Academy Awards contribute to Hollywood’s support of abusers

Mahershala Ali, Emma Stone, Viola Davis and Casey Affleck won the top acting awards at the 89th Academy Awards on Sunday Feb. 26. Affleck, who has been accused of sexual harassment multiple times, is an example of another man whose career and public reputation do not face consequences for abuse allegations. (Jordan Strauss/AP Photo)

When discussing sexual assault, survivors are sometimes encouraged not to report their experiences. This often stems from the fear that allegations of assault can “ruin” an accused man’s career. 

We often see this in cases against college athletes, prominent political figures and celebrities—essentially any well-respected men in the public eye. This year’s Academy Awards proved that this is blatantly true. Mel Gibson and Casey Affleck—who both have rich histories of highly-publicized sexual harassment and assault accusations—were extremely successful and awarded.

Directed by Gibson, Hacksaw Ridge was nominated for six awards and won two. Additionally, Affleck walked away with an award for best actor for his work in Manchester by the Sea. Regardless of whether or not you enjoy their art, it is incredibly important that these men are not publicly praised in any way. 

The most famous cases of successful accused assaulters are such men as Chris Brown and Woody Allen—abusers who are able to reappear unscathed in the public eye. Not only are they able to return to their normal lives, but they also continue to be adored and praised. 

Returning to normal life for a survivor is an extremely difficult process, which is only exacerbated by seeing abusers in positions of power succeed, despite their actions.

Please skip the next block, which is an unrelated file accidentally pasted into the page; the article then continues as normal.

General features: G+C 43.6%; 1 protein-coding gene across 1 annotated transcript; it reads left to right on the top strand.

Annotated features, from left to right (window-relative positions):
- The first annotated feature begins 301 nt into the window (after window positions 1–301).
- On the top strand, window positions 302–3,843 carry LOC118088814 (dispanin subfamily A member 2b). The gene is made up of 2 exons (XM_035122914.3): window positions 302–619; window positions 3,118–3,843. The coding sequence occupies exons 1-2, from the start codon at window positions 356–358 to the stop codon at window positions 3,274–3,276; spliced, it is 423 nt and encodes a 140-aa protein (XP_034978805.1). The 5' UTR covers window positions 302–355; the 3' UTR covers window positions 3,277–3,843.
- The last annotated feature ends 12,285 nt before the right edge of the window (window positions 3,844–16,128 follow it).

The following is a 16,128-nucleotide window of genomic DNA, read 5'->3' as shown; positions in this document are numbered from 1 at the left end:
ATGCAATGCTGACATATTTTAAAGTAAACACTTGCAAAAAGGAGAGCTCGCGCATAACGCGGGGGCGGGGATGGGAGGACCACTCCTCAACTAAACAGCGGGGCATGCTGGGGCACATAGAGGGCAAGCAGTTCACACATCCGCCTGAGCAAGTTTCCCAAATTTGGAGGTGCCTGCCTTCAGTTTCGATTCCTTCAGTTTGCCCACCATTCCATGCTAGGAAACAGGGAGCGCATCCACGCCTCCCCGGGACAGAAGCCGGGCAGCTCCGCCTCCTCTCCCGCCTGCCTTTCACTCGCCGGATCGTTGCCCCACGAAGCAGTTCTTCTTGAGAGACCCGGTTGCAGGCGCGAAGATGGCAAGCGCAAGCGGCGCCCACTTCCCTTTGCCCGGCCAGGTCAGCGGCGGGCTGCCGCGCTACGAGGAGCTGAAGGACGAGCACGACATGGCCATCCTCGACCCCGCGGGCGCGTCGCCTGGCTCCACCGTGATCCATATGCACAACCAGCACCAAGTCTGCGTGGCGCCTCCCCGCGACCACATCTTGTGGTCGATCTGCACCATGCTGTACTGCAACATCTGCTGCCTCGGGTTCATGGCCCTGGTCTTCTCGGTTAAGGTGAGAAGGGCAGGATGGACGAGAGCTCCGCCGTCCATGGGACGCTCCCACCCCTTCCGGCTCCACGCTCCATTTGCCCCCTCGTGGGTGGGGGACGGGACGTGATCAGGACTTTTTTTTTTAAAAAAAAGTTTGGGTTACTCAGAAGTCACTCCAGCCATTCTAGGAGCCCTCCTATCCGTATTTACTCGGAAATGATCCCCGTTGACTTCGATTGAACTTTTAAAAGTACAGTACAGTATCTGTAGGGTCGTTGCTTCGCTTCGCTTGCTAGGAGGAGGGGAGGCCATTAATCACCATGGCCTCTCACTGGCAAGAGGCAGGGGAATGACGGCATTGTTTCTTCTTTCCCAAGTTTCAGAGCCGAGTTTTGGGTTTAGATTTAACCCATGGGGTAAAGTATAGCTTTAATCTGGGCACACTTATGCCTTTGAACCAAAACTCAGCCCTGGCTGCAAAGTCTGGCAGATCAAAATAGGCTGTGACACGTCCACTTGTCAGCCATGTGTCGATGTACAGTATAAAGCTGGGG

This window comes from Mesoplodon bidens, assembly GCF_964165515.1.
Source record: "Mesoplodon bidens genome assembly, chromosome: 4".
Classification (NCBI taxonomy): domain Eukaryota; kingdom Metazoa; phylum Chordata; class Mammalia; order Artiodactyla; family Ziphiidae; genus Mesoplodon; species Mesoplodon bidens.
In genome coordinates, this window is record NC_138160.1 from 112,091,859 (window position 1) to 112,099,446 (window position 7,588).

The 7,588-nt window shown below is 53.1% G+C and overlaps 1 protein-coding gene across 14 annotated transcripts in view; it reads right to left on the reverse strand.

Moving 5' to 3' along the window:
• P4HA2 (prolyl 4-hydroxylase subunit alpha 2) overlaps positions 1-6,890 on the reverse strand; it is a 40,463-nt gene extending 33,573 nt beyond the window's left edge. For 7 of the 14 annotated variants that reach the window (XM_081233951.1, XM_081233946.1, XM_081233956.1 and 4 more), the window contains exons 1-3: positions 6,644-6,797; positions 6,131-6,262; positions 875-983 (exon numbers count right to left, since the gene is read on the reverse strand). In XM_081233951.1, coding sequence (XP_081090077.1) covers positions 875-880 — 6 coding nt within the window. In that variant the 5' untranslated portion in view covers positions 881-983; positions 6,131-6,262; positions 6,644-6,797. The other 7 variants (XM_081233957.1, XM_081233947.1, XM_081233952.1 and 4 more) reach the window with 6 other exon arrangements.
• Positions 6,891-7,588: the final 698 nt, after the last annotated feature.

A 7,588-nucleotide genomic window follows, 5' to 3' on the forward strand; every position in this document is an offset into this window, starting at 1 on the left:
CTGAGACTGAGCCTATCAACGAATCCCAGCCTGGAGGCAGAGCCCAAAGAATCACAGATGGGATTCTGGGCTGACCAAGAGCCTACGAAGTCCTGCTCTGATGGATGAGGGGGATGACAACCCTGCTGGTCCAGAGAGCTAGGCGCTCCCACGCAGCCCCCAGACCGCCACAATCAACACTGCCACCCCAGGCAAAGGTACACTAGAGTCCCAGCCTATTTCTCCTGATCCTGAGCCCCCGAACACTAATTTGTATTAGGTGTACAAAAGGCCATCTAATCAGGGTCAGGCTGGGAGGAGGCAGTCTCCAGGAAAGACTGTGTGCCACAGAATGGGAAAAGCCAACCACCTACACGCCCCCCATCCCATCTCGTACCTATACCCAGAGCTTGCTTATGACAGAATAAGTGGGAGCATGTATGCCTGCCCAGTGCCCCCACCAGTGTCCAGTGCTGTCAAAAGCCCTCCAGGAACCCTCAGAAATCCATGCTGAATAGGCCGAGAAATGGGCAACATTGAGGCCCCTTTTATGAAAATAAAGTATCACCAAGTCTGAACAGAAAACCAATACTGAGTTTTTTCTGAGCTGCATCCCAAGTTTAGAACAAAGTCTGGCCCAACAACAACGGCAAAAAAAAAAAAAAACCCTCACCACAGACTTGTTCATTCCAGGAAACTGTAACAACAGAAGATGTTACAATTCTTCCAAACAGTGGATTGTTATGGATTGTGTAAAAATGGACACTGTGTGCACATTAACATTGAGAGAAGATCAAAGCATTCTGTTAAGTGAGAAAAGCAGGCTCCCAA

Gibson, while not only accused of assault, openly admitted to slapping his wife and was caught on tape screaming both racial profanities and anti-Semitic statements and saying that he wanted his wife to be assaulted. 

While he flew under the radar for a few years since the incident, he resurfaced at the Academy Awards this year, smiling and laughing along to jokes at his expense. 

Affleck has been accused twice of sexually harassing his coworkers—threatening and groping one when she turned down his advances and climbing into bed with another. 

Both cases were settled out of court for an undisclosed amount. Affleck not only won an Academy Award, but he was also handed his award by Brie Larson—who just won the Academy Award for Best Actress in 2016 for portraying a sexual assault survivor in the film Room

The message at the 2016 Academy Awards was one of solidarity and support for sexual assault survivors. The juxtaposition between Larson—an outspoken advocate for survivor rights—and Affleck—an accused abuser—was disturbing, to say the least. 

The debate at hand is not whether or not these men are talented. The issue is that men accused of assault and abuse do not deserve to be overtly celebrated. Every man who continues to find immense success and attention is a message to survivors that their experiences do not matter. 

Yes, it is possible to think that these men are artistically talented. The label of abuser, however, is more important than that of genius. Their abuse is what we should be focusing on and openly condemning, rather than sweeping it under the rug and presenting them with the highest acclaim and achievements in Hollywood.

Sixty-three percent of assaults are not reported to the police, while one in five women will be assaulted in their lifetime, according to the National Sexual Violence Resource Center. These statistics are completely unsurprising.

Even though survivors are encouraged not to report their assaults, the Academy Awards further proved that even if they do, justice is rarely achieved. When the president of our country and numerous successful actors and musicians are accused assaulters, it is increasingly hard to believe that accusations of assault will ruin a man’s life.